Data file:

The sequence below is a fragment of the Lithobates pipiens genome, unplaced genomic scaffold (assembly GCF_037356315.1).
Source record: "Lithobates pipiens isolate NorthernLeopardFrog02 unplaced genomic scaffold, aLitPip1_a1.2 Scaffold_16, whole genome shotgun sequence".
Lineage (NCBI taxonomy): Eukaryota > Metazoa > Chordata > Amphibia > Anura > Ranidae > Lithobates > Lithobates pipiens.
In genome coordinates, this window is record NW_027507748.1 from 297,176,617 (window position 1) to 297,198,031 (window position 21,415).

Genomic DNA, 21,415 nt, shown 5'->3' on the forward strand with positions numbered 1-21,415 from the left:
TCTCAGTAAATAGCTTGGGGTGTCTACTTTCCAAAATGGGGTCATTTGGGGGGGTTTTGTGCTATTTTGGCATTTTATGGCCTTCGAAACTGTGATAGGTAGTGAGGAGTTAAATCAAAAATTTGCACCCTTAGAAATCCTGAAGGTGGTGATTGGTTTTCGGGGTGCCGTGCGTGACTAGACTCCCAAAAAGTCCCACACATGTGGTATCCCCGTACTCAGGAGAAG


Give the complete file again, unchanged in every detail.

The sequence below is a fragment of the Lithobates pipiens genome, unplaced genomic scaffold (assembly GCF_037356315.1).
Source record: "Lithobates pipiens isolate NorthernLeopardFrog02 unplaced genomic scaffold, aLitPip1_a1.2 Scaffold_16, whole genome shotgun sequence".
Lineage (NCBI taxonomy): Eukaryota > Metazoa > Chordata > Amphibia > Anura > Ranidae > Lithobates > Lithobates pipiens.
In genome coordinates, this window is record NW_027507748.1 from 297,176,617 (window position 1) to 297,198,031 (window position 21,415).

Genomic DNA, 21,415 nt, shown 5'->3' on the forward strand with positions numbered 1-21,415 from the left:
TCTCAGTAAATAGCTTGGGGTGTCTACTTTCCAAAATGGGGTCATTTGGGGGGGTTTTGTGCTATTTTGGCATTTTATGGCCTTCGAAACTGTGATAGGTAGTGAGGAGTTAAATCAAAAATTTGCACCCTTAGAAATCCTGAAGGTGGTGATTGGTTTTCGGGGTGCCGTGCGTGACTAGACTCCCAAAAAGTCCCACACATGTGGTATCCCCGTACTCAGGAGAAG